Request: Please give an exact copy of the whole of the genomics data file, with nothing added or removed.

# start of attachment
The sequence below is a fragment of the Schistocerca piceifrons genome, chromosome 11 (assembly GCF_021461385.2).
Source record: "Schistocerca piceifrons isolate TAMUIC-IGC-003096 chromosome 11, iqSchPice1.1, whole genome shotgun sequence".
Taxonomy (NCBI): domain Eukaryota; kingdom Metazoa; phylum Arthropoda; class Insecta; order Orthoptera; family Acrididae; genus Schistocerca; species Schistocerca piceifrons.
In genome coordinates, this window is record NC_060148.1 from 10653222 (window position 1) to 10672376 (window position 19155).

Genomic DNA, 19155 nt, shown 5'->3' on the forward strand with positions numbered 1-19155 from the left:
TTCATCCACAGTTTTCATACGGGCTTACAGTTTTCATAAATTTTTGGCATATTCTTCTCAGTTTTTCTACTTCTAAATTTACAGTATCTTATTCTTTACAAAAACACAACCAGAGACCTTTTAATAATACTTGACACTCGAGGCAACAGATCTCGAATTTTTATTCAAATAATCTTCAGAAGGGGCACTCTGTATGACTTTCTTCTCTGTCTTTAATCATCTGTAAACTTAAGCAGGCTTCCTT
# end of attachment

The sequence below is a fragment of the Schistocerca piceifrons genome, chromosome 11 (assembly GCF_021461385.2).
Source record: "Schistocerca piceifrons isolate TAMUIC-IGC-003096 chromosome 11, iqSchPice1.1, whole genome shotgun sequence".
Taxonomy (NCBI): domain Eukaryota; kingdom Metazoa; phylum Arthropoda; class Insecta; order Orthoptera; family Acrididae; genus Schistocerca; species Schistocerca piceifrons.
In genome coordinates, this window is record NC_060148.1 from 10653222 (window position 1) to 10672376 (window position 19155).

Genomic DNA, 19155 nt, shown 5'->3' on the forward strand with positions numbered 1-19155 from the left:
TTCATCCACAGTTTTCATACGGGCTTACAGTTTTCATAAATTTTTGGCATATTCTTCTCAGTTTTTCTACTTCTAAATTTACAGTATCTTATTCTTTACAAAAACACAACCAGAGACCTTTTAATAATACTTGACACTCGAGGCAACAGATCTCGAATTTTTATTCAAATAATCTTCAGAAGGGGCACTCTGTATGACTTTCTTCTCTGTCTTTAATCATCTGTAAACTTAAGCAGGCTTCCTT